Color Correction by the Numbers pt.5: The final judgement

The final word?

 

This is my fifth article on the subject color correction by the numbers. The previous four articles all centered around one task: make sure pixel (RGB) numbers agree with the colors in the image.

So, now that we have done our best to get these numbers right, the question is: does this finish our job of color correction (step 1 in the PPW)?

 

Surprisingly, my answer to that question is: no. No matter how unreliable our eyes are to assess color correctness, they get the final judgment. This may seem contradictory with previous statements I've made on this subject, but it's not.

 

Let me rephrase a proposition I made in the article Color by the Numbers compared with other methods: "People cannot trust their eyes to accurately judge color correctness."

 

Right now, I will rephrase this to the following:

 

"People cannot trust their eyes to accurately judge color correctness, but they can to judge color incorrectness."

 

When you think you have finished color correction, the numbers are good and your eyes tell you the photograph looks OK, then assume the work done and proceed with whatever other enhancements you want to make.

Winter scene

However, when the numbers are OK but your eyes tell you that the color is not good, then trust your eyes and keep working on the color. Ask yourself what is wrong. Is it the whole image or just part of it? Only the dark tones or only the light tones? Is one color offensive?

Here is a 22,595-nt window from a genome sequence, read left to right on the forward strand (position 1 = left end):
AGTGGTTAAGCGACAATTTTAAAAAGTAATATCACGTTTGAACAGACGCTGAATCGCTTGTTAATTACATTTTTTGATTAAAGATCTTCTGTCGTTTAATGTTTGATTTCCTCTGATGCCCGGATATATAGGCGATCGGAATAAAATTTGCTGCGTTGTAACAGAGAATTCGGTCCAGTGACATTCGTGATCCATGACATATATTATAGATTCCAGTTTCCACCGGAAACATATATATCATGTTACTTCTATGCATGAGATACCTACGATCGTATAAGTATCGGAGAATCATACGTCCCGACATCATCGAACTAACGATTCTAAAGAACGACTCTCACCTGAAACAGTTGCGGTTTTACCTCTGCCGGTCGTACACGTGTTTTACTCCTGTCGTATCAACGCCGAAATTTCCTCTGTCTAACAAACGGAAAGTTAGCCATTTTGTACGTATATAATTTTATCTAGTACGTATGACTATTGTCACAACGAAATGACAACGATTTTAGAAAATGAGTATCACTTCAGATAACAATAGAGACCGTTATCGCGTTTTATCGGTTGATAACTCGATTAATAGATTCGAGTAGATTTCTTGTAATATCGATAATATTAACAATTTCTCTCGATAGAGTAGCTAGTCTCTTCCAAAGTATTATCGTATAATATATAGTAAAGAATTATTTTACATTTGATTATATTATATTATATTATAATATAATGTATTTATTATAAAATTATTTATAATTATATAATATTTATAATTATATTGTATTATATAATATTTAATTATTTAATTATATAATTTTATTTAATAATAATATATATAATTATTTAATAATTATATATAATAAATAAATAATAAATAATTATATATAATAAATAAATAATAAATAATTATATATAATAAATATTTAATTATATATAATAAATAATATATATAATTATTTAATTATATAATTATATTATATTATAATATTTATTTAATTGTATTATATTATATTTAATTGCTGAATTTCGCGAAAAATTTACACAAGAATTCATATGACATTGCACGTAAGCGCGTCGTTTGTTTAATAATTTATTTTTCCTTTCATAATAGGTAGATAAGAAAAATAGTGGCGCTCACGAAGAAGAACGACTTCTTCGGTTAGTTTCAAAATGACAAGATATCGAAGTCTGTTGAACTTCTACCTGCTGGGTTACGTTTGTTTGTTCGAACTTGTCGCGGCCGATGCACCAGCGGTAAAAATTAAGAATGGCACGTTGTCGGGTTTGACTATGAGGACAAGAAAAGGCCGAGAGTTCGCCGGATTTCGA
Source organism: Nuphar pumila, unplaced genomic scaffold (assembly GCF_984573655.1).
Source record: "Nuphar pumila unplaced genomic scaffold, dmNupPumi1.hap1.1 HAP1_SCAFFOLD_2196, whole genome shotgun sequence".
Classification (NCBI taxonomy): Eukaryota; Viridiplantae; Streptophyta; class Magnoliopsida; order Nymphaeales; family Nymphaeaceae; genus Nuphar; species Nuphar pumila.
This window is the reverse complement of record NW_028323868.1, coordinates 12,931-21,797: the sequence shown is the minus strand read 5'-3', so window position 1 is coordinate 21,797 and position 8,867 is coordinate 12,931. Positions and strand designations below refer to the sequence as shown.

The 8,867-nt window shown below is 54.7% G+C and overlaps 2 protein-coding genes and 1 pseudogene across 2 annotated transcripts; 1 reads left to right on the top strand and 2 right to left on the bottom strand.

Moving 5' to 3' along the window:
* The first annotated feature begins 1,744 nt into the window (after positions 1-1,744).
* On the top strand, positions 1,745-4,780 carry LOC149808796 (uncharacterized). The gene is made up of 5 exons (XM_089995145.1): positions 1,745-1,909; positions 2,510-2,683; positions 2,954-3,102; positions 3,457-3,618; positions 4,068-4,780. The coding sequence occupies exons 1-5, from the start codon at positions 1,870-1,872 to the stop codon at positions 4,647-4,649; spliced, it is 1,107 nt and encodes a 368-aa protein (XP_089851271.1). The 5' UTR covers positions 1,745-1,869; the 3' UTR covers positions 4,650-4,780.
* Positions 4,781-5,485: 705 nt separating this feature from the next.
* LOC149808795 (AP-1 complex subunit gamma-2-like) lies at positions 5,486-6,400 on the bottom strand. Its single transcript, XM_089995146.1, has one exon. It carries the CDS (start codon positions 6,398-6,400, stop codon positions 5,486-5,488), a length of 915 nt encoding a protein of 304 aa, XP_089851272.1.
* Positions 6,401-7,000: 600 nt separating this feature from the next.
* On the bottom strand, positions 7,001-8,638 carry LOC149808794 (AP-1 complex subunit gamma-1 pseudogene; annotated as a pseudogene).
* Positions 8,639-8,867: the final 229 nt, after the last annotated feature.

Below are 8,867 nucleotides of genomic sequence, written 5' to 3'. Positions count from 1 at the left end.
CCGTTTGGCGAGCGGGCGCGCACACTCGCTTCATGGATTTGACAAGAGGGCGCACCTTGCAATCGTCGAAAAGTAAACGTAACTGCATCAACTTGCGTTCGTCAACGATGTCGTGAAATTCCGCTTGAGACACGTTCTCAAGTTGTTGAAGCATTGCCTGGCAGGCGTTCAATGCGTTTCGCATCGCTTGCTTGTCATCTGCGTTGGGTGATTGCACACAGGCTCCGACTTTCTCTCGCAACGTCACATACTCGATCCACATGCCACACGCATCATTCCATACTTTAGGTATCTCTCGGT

Maybe the curves need finetuning. Maybe the layer needs a mask. Reduce the layer opacity and judge if that improves or worsens the colors. Maybe you need to duplicate the adjustment to make the correction even stronger.

 

The final example

 

I have an example image, see figure 1. This is a photograph as the camera delivered it (apart from some cropping), shot in Auto-WB. Quick analysis shows that the image is too blue. Snow is supposed to be white, so it should be easy to correct. See figure 2 for a corrected version that forces the snow to white.

Figure 1. Original image

Figure 2. Corrected for the snow

Now how does that look?

 

If you ask me, figure 2 looks more like an autumn scene than like a winter scene. The photograph has gotten a brownish muddy look. While removing the blue cast, we have also removed the coldness that is distinctive for winter scenes. Even though the colors are technically correct, aesthetically they are not. I simply reduced opacity to taste (60%) and arrived at figure 3.

Figure 3. My favorite hue

Figure 4. PPW applied to fig.3

For completeness, and to show that the "cast" does not blow up, I have finished the PPW for this picture. The final result is figure 4. I think it looks good, and the blue in the snow has not become objectionable.

 

You can think of other examples. An interior illuminated by candle light may lose its mood when we force the white table-cloth to be absolutely neutral. Remove the warm orange glow from a sunset image and you lose its essence.

 

Numbers are the best help to find and tackle a color cast, but they don't have the final word. Only when our eyes and taste agree with the numbers, then they are correct.

 

Gerald Bakker, 16 March 2015 / 11 Feb. 2016

 

 

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Photoshop by the Numbers

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